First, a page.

roved to considerable advantage) will not be thereby hindered. 4 Whether it be consistent with Equity to cut off the capacity of a mill from the present proprietor of the place of the old mill where the respective owners have served that part of the country with their Estates in a Mill where they Improved sd streem for about thirty or forty years together unto wch queryes sundry arguments might be offered if time were given and leave thereto allowed The wch is offered to consideration per Joseph Prout. There is still another, much smaller in size and closely written, in which Mr. Prout's queryes are answered and disposed of. After the above petition was folded it was endorsed on the back In Council June 28, 1698. Respited until the next Session The General Court then, and for many years, met in two sessions each year, and the Council's action deferred action and gave time for the consideration of Mr. Prout's side of the matter. At the next session favorable action w
ing obliged to travel as far as Noddle's Island (East Boston) to be served. This petition affected the interests of Mr. Joseph Prout, owning as he did the Broughton mill, where, as he said, the public had been served for about thirty or forty years,e Medford people by putting in repair the old Broughton mill on the Charlestown side of the river. In the year 1711 Joseph Prout sold to Jonathan Dunster, mill, mill-yard, buildings and Orchard one Acre also one and one-half acres of upland on the there was not any mill there at the time of the sale? And if this is correct, it shows that while in all probability Joseph Prout built the dam, or allowed Jonathan Dunster to build it, Mr. Dunster must have the credit of building a new mill where mention of a building in the deed. James Cutter owned the other part of the acre and three-fourths of marsh land that Joseph Prout sold to Jonathan Dunster. Mr. Brooks says, in writing of a mill a short distance below Wear bridge, the place is ye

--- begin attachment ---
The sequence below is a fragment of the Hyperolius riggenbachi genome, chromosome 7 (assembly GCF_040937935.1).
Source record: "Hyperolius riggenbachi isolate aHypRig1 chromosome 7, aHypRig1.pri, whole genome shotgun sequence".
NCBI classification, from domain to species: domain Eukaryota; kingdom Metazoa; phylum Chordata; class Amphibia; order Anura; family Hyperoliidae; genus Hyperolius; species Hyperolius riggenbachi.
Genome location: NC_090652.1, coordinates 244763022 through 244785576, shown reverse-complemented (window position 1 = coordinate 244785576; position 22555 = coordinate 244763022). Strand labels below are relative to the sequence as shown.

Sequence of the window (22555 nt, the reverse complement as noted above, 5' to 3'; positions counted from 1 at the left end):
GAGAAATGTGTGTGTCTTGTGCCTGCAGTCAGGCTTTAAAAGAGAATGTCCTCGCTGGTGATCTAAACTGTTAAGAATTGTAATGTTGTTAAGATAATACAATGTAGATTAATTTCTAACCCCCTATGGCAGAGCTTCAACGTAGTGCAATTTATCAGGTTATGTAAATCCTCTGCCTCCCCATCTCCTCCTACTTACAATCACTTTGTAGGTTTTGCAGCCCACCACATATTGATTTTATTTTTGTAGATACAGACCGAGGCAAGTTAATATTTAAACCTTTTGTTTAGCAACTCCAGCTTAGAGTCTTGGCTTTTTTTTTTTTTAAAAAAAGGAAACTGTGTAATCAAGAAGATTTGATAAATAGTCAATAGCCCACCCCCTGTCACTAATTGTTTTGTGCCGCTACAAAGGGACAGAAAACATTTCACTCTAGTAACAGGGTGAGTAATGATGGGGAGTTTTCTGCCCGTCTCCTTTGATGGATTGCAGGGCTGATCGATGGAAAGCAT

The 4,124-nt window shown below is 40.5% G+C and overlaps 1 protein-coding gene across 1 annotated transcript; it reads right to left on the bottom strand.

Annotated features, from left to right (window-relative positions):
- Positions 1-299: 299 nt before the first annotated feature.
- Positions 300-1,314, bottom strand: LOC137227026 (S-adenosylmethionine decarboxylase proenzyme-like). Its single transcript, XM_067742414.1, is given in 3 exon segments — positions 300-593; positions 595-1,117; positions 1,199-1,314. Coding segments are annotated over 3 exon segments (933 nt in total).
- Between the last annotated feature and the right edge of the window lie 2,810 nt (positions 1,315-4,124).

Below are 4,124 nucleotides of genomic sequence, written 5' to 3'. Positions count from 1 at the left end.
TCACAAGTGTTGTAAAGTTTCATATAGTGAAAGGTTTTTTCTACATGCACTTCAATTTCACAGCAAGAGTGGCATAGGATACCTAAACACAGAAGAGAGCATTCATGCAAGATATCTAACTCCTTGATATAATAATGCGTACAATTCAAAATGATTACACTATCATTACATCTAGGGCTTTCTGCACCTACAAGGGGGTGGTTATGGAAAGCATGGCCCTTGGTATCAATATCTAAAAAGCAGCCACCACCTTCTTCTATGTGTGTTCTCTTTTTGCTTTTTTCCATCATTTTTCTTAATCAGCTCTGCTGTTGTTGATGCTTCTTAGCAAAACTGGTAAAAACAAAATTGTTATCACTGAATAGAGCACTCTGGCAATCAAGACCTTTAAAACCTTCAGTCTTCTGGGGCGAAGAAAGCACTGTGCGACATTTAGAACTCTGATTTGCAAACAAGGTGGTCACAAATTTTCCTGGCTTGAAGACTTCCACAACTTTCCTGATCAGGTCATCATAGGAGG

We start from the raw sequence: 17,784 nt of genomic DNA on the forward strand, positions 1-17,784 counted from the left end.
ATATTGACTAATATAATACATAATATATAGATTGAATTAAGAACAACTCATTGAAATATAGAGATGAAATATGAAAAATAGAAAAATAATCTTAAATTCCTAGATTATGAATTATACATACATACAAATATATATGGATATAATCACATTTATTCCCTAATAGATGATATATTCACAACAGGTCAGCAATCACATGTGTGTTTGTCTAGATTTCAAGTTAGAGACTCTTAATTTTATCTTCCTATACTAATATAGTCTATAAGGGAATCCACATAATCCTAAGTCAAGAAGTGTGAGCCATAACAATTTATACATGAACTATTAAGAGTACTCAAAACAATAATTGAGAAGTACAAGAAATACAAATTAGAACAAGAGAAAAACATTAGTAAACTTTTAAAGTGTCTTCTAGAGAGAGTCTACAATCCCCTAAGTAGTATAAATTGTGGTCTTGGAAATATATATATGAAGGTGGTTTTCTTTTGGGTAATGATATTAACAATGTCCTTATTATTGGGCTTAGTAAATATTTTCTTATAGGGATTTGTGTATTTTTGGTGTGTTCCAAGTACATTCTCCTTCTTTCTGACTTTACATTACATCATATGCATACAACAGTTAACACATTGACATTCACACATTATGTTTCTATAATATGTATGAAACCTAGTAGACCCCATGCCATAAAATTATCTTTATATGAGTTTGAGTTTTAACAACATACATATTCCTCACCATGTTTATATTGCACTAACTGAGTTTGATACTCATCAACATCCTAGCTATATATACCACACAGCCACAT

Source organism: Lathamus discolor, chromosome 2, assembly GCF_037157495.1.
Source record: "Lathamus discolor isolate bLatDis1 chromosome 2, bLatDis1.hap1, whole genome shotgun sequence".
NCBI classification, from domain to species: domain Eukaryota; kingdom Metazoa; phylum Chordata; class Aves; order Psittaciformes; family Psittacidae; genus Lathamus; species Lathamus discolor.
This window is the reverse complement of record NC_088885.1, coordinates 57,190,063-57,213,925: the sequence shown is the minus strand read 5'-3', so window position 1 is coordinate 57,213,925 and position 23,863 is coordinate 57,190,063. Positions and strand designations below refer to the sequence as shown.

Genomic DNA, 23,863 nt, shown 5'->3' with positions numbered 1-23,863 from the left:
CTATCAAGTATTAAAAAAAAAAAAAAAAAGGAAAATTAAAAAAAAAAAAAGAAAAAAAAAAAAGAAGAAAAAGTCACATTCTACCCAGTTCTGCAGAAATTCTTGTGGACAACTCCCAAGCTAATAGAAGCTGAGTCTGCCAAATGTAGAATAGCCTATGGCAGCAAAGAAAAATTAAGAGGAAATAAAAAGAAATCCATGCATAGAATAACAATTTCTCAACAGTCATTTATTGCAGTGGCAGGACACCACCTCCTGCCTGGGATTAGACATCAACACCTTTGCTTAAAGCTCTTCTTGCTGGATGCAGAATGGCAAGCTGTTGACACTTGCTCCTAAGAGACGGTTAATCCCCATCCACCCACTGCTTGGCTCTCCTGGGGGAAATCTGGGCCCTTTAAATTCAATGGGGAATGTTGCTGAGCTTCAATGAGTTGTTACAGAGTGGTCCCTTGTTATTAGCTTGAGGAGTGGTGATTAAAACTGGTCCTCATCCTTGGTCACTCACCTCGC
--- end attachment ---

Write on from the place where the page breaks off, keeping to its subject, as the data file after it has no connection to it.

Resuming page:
power we cannot say. Again, the objections raised by Prout would be stronger against this site than the other. the upper site and on land then (or later) owned by Prout, within a few years after the petition we have quotey the following, which is a copy of the deed of Joseph Prout to Jonathan Dunster referred to by Mr. Hooper. ington. Also let the reader note the order in which Prout conveyed the three parcels of land: First, the acis enumeration and description of the three parcels, Prout mentioned the various appurtenances thereto belonginince Broughton built his mills, to which in his deed Prout referred not as mill, but as a millstead. With the millstead must have been decadent. By acquiring of Prout the acre and three quarters of meadow land in Medform the Middlesex Court File of June, 1679, in case of Prout vs. Dunster, et al.: I Thomas Gleison aged a 6, 1656. Evidently this was the Wayes mentioned in Prout's deed of 1710 and corresponds to present Winter str